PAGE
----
The energy provider's excuses are as leaky as a Thames Water pipe
You’d think British Gas would have worked out that kicking its customers in the teeth while blaming everyone but itself isn’t working out too well as a business strategy.
But apparently not. The UK’s largest energy supplier – a status that the company is doing its damnedest to rid itself of – has decided to hike prices by an average of 5.5 per cent for the four million or so customers on its standard variable tariff.
The rise apples to both gas and electricity, with the average dual fuel bill set to come in at £1,161 after its imposition. It follows the 12.5 per cent increase in electricity prices imposed last September.
- British Gas announces 5.5% price hike, affecting 4.1m UK households
- British Gas owner Centrica to cut 4,000 jobs
- British Gas owner Centrica loses 823,000 customers since June
You may, by now, be familiar with the standard unvarying excuse that the company trots out in an attempt to explain actions like this: A shrug of the shoulders and a “not our fault guv”.
The announcement was accompanied by a link to a YouTube video featuring Iain Conn, the boss of British Gas owner Centrica, who cried some crocodile tears for his customers, claiming to feel their pain.
He went on to blame half the increase on Government policies such as half hearted efforts to encourage green energy and smart metering, along with VAT. The other half was laid at the door of increasing wholesale energy costs.
But wait! There was, in addition, a new verse to the same old song. An ace in the hole to add some ballast to Mr Conn's bluster. The British Gas boss also pointed to the recent price increase that regulator OfGem announced for capped pre payment meter tariffs charged to mostly poor and vulnerable customers. The same forces were, he said, responsible.
The problem with that argument is that it is about as leaky as a Thames Water pipe because OfGem isn’t responsible for the prices Centrica sets for its customers. Centrica is.
Instead of exercising its financial muscle and the business acumen of its highly paid executives with a view to competing more closely with the rivals who have, despite all this, found ways to knock £300 or more off the top of its prices, the company has preferred to fall back on excuses and window dressing.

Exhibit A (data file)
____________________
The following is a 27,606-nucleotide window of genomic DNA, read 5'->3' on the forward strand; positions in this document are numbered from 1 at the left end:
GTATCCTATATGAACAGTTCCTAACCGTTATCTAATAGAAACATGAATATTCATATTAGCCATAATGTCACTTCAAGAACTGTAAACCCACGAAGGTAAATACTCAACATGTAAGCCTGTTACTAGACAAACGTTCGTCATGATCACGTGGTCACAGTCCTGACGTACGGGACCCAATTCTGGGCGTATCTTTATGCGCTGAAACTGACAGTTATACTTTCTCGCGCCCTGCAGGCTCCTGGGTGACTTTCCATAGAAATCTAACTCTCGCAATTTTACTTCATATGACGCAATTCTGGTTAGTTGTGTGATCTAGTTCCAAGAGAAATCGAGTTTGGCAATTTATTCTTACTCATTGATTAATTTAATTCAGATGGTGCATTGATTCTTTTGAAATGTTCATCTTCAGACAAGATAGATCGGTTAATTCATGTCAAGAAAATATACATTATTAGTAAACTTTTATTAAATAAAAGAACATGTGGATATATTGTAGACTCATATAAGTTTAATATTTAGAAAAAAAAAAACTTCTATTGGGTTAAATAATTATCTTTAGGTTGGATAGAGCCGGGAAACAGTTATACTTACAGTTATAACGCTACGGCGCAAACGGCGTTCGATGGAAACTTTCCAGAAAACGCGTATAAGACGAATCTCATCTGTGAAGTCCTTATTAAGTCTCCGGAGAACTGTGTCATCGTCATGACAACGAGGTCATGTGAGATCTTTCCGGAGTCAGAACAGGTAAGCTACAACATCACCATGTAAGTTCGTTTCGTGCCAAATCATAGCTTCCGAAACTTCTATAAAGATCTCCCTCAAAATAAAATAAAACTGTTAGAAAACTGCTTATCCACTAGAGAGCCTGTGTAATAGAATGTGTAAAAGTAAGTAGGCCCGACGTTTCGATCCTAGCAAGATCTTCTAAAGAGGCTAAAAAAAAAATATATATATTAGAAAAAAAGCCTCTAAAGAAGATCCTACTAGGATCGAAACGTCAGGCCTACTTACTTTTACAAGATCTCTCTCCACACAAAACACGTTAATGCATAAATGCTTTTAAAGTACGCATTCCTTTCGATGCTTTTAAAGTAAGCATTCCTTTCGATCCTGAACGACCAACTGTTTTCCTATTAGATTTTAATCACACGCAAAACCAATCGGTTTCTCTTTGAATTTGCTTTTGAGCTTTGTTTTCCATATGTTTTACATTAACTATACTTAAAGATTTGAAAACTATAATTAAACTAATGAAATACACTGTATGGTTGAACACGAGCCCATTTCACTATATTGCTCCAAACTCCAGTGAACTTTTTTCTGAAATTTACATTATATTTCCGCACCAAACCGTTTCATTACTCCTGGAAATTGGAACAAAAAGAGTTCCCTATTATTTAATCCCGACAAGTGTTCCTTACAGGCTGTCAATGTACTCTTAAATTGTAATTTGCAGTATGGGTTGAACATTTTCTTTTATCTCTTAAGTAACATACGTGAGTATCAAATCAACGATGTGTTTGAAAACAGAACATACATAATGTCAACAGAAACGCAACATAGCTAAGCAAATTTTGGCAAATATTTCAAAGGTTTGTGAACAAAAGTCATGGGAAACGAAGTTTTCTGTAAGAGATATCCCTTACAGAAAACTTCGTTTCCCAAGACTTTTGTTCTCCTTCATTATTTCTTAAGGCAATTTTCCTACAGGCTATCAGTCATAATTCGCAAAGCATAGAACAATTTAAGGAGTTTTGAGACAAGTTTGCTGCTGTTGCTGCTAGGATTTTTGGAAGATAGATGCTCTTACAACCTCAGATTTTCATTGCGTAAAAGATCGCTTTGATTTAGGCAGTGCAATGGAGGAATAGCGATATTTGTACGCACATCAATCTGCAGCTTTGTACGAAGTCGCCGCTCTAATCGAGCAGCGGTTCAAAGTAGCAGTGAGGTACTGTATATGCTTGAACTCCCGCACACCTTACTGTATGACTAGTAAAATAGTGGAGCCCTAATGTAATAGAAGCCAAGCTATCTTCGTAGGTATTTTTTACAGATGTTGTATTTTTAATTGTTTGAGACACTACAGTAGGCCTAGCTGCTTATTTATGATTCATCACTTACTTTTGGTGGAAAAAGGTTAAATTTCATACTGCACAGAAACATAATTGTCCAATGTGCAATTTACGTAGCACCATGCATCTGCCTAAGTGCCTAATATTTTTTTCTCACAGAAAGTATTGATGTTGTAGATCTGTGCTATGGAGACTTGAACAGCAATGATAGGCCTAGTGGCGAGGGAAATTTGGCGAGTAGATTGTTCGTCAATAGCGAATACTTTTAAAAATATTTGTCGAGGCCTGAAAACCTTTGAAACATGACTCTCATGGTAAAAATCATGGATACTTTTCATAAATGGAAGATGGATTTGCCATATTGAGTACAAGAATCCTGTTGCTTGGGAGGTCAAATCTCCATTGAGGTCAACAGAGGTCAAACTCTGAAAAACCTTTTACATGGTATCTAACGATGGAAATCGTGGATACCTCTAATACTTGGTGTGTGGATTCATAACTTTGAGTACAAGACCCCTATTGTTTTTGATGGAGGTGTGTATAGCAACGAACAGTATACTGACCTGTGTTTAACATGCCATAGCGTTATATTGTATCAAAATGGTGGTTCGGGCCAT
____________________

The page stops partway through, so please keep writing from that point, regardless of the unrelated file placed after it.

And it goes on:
Look no further than the replacement of the standard variable tariff for new customers with an emergency tariff that looks very much like it for an example of the latter.
That these explanations haven't been finding much favour with British Gass customers was evident in Centrica's most recent results in which it had to ‘fess up to a mass exodus.
Business news: in pictures
Business news: in pictures
Spotify traded publically for the first time on the New York Stock Exchange on Tuesday. However, the company isn't issuing shares, but rather, shares held by Spotify's private investors will be sold
The deadline to award a contract to make blue British passports after Brexit has been extended by two weeks following a request by bidder De La Rue. The move comes after anger at the announcement British passports would be produced by Franco-Dutch firm Gemalto when De La Rue’s contract ends in July. The British firm said Gemalto was chosen only because it undercut the competition, but the UK company also admitted that it was not the cheapest choice in the tendering process.
Phillip Rasmussen, finance chief of technology company IQE, was killed in an accident while on holiday over the weekend. The company confirmed the 47 year old man had died while cycling in Menorca. A 25-year-old American man was arrested on suspicion of drink driving, after failing a roadside breath test.
The Beast from the East wiped £4m off of Flybe’s revenues due to flight cancellations, airport closures and delays, according to the budget airline’s estimates. Flybe said it cancelled 994 flights in the three months to 31 March, compared to 372 in the same period last year.
That looks set to continue for the foreseeable future.
Ironically Centrica could be said, with its behaviour, to be doing more than any regulator could to encourage a genuinely competitive energy market. Its customers would be well advised to take advantage of that and treat its excuses with the contempt they deserve.
There is no reason to pour their money into its coffers, as five minutes on a price comparison website would make clear.